In 2020, 42,060 people died in traffic accidents, according to the National Safety Council. But what if most of those deaths could have been eliminated? Apple, Google, Tesla, and many others believe they have the answer: self-driving cars.
Imagine a world where there are no distracted drivers, no drunk drivers, and no speeders. This world could exist, and possibly even very soon. But will this really reduce traffic fatalities? Learn more about this interesting issue and what you may see in the near future.
Advantages of autonomous cars
The Coalition for Future Mobility cites the following benefits of autonomous vehicles:
- Reduction in the number of auto crashes that occur every year
- Reduction of dangerous driving behavior
- Elimination of drunk or drugged driving
- Elimination of distractions that often lead to accidents
- Greater independence for individuals with disabilities and seniors
- Possibility of reducing costs of personal transportation
- Lower insurance costs
- Greater productivity if people do not have to pay attention while commuting and can tend to other tasks
- Decreased traffic congestion
- Reduction of greenhouse gases
Are driverless cars in our near future?
While Tesla has rolled out a self-driving car, it includes a disclaimer that the operator must be ready to assume control at any moment. Seattle Times reports that no vehicle is currently on sale that can completely drive itself. While it was predicted in 2015 that autonomous vehicles would be the norm by 2020, that year came and went without a major change in how we operate vehicles.
It seems that it is still a few years away for autonomous vehicles. To be 95% certain that autonomous vehicles are at least as safe as human-driven vehicles, autonomous cars will need to log 275 million miles without any failures. They will need to log billions of miles to show they are actually safer than human-driven vehicles.
How can driverless cars reduce car accidents?
94% of fatal vehicle crashes are attributable to human error, according to the U.S. Department of Transportation. Autonomous vehicles would not be, which could potentially reduce the number of traffic deaths by 90% or 30,000 per year.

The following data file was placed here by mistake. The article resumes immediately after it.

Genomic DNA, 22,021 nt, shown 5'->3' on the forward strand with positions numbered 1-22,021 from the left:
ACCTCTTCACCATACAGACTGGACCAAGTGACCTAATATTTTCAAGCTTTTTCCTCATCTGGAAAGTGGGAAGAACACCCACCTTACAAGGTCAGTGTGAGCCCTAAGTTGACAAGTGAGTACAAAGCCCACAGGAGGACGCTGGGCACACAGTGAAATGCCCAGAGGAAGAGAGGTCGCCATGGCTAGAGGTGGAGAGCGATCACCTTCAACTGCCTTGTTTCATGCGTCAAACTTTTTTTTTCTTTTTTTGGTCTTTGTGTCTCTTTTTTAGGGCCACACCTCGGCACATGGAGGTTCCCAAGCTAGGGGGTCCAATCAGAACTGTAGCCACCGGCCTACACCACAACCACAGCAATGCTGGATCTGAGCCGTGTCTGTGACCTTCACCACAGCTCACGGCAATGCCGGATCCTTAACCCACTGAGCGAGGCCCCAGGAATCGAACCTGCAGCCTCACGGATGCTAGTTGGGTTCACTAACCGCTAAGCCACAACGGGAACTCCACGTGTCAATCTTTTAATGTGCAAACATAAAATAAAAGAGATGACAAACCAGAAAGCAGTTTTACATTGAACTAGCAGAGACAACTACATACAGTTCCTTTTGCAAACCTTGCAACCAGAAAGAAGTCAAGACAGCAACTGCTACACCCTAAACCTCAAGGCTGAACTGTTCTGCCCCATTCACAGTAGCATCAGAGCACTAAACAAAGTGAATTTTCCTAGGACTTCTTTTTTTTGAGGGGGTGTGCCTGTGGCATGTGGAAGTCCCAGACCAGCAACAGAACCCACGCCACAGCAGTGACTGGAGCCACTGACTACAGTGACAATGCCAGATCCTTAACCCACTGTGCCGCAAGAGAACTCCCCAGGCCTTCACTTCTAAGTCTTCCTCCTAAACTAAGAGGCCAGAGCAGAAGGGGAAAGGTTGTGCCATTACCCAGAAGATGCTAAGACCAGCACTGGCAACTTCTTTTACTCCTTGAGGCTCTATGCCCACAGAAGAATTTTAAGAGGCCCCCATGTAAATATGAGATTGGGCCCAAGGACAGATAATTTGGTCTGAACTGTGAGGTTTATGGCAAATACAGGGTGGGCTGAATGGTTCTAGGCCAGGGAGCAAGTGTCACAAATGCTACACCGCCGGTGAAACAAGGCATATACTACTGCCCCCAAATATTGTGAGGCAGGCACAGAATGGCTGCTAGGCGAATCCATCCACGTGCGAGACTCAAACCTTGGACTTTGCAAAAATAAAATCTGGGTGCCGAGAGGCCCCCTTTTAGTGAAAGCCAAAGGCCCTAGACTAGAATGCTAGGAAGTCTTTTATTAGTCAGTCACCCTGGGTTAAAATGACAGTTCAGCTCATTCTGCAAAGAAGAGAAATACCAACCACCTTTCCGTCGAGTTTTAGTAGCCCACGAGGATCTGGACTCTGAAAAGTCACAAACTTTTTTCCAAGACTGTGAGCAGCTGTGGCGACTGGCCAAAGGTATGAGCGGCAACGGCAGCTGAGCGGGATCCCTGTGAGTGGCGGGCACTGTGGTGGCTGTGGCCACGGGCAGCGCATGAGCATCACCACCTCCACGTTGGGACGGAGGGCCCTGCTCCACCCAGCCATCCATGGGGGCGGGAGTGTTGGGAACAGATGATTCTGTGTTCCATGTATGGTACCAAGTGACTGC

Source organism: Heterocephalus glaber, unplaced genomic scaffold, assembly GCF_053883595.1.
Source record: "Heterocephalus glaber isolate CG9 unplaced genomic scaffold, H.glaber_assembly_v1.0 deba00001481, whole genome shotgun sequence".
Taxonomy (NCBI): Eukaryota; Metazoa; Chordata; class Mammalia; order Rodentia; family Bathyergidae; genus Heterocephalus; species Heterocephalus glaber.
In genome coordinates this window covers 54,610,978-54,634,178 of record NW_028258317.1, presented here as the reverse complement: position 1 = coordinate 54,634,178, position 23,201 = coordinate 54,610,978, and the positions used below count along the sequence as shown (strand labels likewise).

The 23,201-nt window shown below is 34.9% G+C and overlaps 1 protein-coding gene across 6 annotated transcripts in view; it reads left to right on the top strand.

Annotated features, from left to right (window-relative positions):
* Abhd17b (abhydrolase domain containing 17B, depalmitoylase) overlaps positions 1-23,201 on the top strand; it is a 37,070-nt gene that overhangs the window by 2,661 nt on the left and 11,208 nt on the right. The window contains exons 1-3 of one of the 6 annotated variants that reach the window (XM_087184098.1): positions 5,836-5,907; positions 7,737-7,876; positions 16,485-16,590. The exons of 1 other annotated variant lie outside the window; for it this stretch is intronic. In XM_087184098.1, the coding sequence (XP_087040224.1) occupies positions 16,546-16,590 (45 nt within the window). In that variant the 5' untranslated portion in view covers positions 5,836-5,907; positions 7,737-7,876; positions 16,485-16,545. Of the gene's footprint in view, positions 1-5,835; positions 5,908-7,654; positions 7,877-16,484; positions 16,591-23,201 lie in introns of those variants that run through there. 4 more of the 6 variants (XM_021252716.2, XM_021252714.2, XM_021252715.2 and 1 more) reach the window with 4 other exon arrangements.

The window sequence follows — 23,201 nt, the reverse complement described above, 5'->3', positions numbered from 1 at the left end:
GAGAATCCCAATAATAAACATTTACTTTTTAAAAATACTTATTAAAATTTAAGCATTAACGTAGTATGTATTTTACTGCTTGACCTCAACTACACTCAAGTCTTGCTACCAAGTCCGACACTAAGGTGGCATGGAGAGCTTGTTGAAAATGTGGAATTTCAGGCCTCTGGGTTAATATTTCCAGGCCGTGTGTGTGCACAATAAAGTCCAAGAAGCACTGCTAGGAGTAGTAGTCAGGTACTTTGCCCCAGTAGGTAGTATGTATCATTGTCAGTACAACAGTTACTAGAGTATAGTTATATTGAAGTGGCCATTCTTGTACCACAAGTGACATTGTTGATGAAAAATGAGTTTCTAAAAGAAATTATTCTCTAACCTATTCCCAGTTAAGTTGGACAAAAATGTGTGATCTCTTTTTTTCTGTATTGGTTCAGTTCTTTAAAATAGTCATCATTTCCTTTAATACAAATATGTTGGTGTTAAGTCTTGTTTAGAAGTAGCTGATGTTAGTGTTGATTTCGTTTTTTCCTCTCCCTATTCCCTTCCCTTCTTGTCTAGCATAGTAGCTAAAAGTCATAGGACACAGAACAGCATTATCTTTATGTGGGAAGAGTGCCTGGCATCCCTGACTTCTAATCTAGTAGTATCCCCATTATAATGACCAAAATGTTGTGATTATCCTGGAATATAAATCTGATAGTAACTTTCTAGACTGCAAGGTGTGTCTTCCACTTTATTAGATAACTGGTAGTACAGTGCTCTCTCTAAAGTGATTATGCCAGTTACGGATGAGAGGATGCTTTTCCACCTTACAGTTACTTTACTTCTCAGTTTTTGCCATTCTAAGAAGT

Self-driving cars could reduce the number of traffic fatalities caused by distractions because computer systems would not be distracted. Self-driving cars could be more effective at detecting dangers and avoid a crash. For example, the same technology that fuels emergency braking and lane-departure warnings would be equipped on vehicles. However, self-driving cars are not flawless. In 2018, a self-driving car that had a safety driver from Uber behind the wheel ran down a pedestrian walking her bike across the street. Uber went back in its research to design a safer option as a result.
Who is responsible for driverless car crashes?
Personal injury liability laws around the country are based on the concept of negligence. In most states, the party that is negligent, or at fault, is responsible for paying the damages he or she caused. If a driver of the man-operated vehicle was negligent, he would likely be responsible for the accident.
People may assume that the designer of a self-driving car would be responsible for accidents found to be the fault of the driver of the self-driving car. However, most vehicles that have any level of autonomy contain disclaimers that say that drivers must still be actively engaged in the task of driving and ready to take control of the vehicle at a moment’s notice. Drivers who sign off on this possibility will likely be held responsible when they get in a crash that is deemed their fault.
A designer of a product can be held legally responsible if it produces a product that is defective in its design, manufacturing, or warning. A design defect creates a problem when the design is followed, like an SUV that is subject to rollover. A manufacturing defect occurs when something goes wrong during the production process that causes a certain number of vehicles or components to not be right. A warning defect is one that does not provide a proper and adequate warning to consumers who use a product in the normal way it is created.
What to do in a car accident as a self-driving car passenger if the driver Hits and Runs?
If you are a passenger in a self-driving car that hits another vehicle and runs or if you are hit by a vehicle that runs, it is important that you stop and report the accident as the only human available to do so. You also want to be able to identify as much information about the vehicle as possible. With a license plate number, you may be able to track down the registered owner. You may also have access to the VIN and be able to check a VIN number to see who the driver is. A VIN check can also help determine the type of vehicle that was involved, whether it was self-driving, and whether it was subject to any recalls that may have contributed to the crash. Cooperate with police to help locate the at-fault driver and contact your own insurance company for information about filing a claim under your uninsured motorist coverage.
Thanks to tremendous advances in technology in the 21st century, self-driving cars are not far away. However, before they launch into the market, it is important that they are carefully vetted. There may also need to be a new legal framework established to deal with them and any collisions involving them.